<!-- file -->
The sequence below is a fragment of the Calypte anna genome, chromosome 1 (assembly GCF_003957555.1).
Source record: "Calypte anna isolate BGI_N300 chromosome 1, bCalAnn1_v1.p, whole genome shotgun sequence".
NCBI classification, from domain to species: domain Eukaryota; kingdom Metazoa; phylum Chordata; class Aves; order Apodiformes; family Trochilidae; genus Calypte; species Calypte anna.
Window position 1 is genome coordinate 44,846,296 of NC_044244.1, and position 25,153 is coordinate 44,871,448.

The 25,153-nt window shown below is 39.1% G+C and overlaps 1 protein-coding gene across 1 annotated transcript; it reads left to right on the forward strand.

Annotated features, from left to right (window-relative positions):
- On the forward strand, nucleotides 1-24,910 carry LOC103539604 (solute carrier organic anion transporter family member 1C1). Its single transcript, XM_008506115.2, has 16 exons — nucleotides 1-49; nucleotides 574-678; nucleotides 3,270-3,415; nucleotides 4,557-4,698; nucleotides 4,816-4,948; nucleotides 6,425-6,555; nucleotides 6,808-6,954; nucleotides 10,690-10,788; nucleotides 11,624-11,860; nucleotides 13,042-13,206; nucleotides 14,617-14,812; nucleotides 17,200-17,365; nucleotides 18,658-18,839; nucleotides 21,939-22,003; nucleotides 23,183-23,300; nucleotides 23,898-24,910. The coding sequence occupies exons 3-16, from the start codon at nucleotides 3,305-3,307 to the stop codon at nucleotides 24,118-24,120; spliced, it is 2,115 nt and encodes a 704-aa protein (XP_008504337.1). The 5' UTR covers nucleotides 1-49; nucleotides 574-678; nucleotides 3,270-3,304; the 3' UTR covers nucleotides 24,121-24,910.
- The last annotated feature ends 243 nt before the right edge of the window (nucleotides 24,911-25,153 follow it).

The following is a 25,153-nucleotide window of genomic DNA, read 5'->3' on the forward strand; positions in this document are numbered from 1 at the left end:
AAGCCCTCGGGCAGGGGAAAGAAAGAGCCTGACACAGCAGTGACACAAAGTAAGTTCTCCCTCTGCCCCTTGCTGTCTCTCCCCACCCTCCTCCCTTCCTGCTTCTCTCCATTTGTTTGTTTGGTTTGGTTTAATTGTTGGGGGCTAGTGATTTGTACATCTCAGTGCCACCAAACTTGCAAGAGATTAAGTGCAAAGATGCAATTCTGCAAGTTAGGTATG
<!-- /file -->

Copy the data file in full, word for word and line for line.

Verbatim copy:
The sequence below is a fragment of the Calypte anna genome, chromosome 1 (assembly GCF_003957555.1).
Source record: "Calypte anna isolate BGI_N300 chromosome 1, bCalAnn1_v1.p, whole genome shotgun sequence".
NCBI classification, from domain to species: domain Eukaryota; kingdom Metazoa; phylum Chordata; class Aves; order Apodiformes; family Trochilidae; genus Calypte; species Calypte anna.
Window position 1 is genome coordinate 44,846,296 of NC_044244.1, and position 25,153 is coordinate 44,871,448.

The 25,153-nt window shown below is 39.1% G+C and overlaps 1 protein-coding gene across 1 annotated transcript; it reads left to right on the forward strand.

Annotated features, from left to right (window-relative positions):
- On the forward strand, nucleotides 1-24,910 carry LOC103539604 (solute carrier organic anion transporter family member 1C1). Its single transcript, XM_008506115.2, has 16 exons — nucleotides 1-49; nucleotides 574-678; nucleotides 3,270-3,415; nucleotides 4,557-4,698; nucleotides 4,816-4,948; nucleotides 6,425-6,555; nucleotides 6,808-6,954; nucleotides 10,690-10,788; nucleotides 11,624-11,860; nucleotides 13,042-13,206; nucleotides 14,617-14,812; nucleotides 17,200-17,365; nucleotides 18,658-18,839; nucleotides 21,939-22,003; nucleotides 23,183-23,300; nucleotides 23,898-24,910. The coding sequence occupies exons 3-16, from the start codon at nucleotides 3,305-3,307 to the stop codon at nucleotides 24,118-24,120; spliced, it is 2,115 nt and encodes a 704-aa protein (XP_008504337.1). The 5' UTR covers nucleotides 1-49; nucleotides 574-678; nucleotides 3,270-3,304; the 3' UTR covers nucleotides 24,121-24,910.
- The last annotated feature ends 243 nt before the right edge of the window (nucleotides 24,911-25,153 follow it).

The following is a 25,153-nucleotide window of genomic DNA, read 5'->3' on the forward strand; positions in this document are numbered from 1 at the left end:
AAGCCCTCGGGCAGGGGAAAGAAAGAGCCTGACACAGCAGTGACACAAAGTAAGTTCTCCCTCTGCCCCTTGCTGTCTCTCCCCACCCTCCTCCCTTCCTGCTTCTCTCCATTTGTTTGTTTGGTTTGGTTTAATTGTTGGGGGCTAGTGATTTGTACATCTCAGTGCCACCAAACTTGCAAGAGATTAAGTGCAAAGATGCAATTCTGCAAGTTAGGTATG